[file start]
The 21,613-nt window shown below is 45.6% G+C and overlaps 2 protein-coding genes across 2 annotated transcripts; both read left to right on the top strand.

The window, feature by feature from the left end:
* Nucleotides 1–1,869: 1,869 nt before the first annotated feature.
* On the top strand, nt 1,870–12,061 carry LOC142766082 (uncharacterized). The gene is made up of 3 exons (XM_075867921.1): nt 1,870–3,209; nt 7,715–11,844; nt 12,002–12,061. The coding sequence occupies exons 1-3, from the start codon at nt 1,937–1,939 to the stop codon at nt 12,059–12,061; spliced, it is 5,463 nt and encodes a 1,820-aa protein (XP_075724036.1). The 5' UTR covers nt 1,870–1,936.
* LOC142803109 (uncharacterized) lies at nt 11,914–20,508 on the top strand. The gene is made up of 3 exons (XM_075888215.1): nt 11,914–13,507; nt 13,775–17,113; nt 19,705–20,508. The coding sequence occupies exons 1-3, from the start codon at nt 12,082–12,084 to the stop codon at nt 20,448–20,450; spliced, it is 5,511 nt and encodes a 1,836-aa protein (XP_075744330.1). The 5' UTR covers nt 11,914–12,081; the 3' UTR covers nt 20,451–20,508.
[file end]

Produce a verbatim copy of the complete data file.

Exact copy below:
The 21,613-nt window shown below is 45.6% G+C and overlaps 2 protein-coding genes across 2 annotated transcripts; both read left to right on the top strand.

The window, feature by feature from the left end:
* Nucleotides 1–1,869: 1,869 nt before the first annotated feature.
* On the top strand, nt 1,870–12,061 carry LOC142766082 (uncharacterized). The gene is made up of 3 exons (XM_075867921.1): nt 1,870–3,209; nt 7,715–11,844; nt 12,002–12,061. The coding sequence occupies exons 1-3, from the start codon at nt 1,937–1,939 to the stop codon at nt 12,059–12,061; spliced, it is 5,463 nt and encodes a 1,820-aa protein (XP_075724036.1). The 5' UTR covers nt 1,870–1,936.
* LOC142803109 (uncharacterized) lies at nt 11,914–20,508 on the top strand. The gene is made up of 3 exons (XM_075888215.1): nt 11,914–13,507; nt 13,775–17,113; nt 19,705–20,508. The coding sequence occupies exons 1-3, from the start codon at nt 12,082–12,084 to the stop codon at nt 20,448–20,450; spliced, it is 5,511 nt and encodes a 1,836-aa protein (XP_075744330.1). The 5' UTR covers nt 11,914–12,081; the 3' UTR covers nt 20,451–20,508.